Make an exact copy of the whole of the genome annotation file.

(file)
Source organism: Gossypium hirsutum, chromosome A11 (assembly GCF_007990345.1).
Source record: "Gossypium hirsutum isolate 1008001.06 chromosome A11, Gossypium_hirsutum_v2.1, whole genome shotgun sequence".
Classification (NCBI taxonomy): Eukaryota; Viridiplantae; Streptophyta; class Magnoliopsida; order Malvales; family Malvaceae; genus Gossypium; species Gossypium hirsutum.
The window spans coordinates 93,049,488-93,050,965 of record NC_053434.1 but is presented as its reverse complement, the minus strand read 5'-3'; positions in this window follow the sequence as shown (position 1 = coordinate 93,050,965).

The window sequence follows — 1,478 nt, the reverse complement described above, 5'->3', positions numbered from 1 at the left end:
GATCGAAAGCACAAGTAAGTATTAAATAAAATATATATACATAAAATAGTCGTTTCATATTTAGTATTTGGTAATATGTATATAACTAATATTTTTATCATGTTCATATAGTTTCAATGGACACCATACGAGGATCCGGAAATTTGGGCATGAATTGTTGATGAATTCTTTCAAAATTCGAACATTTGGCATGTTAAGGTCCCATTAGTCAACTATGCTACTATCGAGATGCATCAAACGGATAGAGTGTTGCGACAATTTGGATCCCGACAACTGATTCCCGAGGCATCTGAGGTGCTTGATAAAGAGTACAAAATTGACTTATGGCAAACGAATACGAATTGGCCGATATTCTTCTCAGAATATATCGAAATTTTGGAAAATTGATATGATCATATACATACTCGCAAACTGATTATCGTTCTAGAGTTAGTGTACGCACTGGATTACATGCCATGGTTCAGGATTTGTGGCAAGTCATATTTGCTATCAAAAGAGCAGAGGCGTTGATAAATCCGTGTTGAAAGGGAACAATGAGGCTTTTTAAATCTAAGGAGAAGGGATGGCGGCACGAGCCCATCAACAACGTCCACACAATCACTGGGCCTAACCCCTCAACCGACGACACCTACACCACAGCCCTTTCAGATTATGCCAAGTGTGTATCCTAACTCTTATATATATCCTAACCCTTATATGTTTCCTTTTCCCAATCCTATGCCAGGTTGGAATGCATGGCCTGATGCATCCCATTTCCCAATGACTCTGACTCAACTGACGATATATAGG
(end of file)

Source organism: Gossypium hirsutum, chromosome A11 (assembly GCF_007990345.1).
Source record: "Gossypium hirsutum isolate 1008001.06 chromosome A11, Gossypium_hirsutum_v2.1, whole genome shotgun sequence".
Classification (NCBI taxonomy): Eukaryota; Viridiplantae; Streptophyta; class Magnoliopsida; order Malvales; family Malvaceae; genus Gossypium; species Gossypium hirsutum.
The window spans coordinates 93,049,488-93,050,965 of record NC_053434.1 but is presented as its reverse complement, the minus strand read 5'-3'; positions in this window follow the sequence as shown (position 1 = coordinate 93,050,965).

The window sequence follows — 1,478 nt, the reverse complement described above, 5'->3', positions numbered from 1 at the left end:
GATCGAAAGCACAAGTAAGTATTAAATAAAATATATATACATAAAATAGTCGTTTCATATTTAGTATTTGGTAATATGTATATAACTAATATTTTTATCATGTTCATATAGTTTCAATGGACACCATACGAGGATCCGGAAATTTGGGCATGAATTGTTGATGAATTCTTTCAAAATTCGAACATTTGGCATGTTAAGGTCCCATTAGTCAACTATGCTACTATCGAGATGCATCAAACGGATAGAGTGTTGCGACAATTTGGATCCCGACAACTGATTCCCGAGGCATCTGAGGTGCTTGATAAAGAGTACAAAATTGACTTATGGCAAACGAATACGAATTGGCCGATATTCTTCTCAGAATATATCGAAATTTTGGAAAATTGATATGATCATATACATACTCGCAAACTGATTATCGTTCTAGAGTTAGTGTACGCACTGGATTACATGCCATGGTTCAGGATTTGTGGCAAGTCATATTTGCTATCAAAAGAGCAGAGGCGTTGATAAATCCGTGTTGAAAGGGAACAATGAGGCTTTTTAAATCTAAGGAGAAGGGATGGCGGCACGAGCCCATCAACAACGTCCACACAATCACTGGGCCTAACCCCTCAACCGACGACACCTACACCACAGCCCTTTCAGATTATGCCAAGTGTGTATCCTAACTCTTATATATATCCTAACCCTTATATGTTTCCTTTTCCCAATCCTATGCCAGGTTGGAATGCATGGCCTGATGCATCCCATTTCCCAATGACTCTGACTCAACTGACGATATATAGG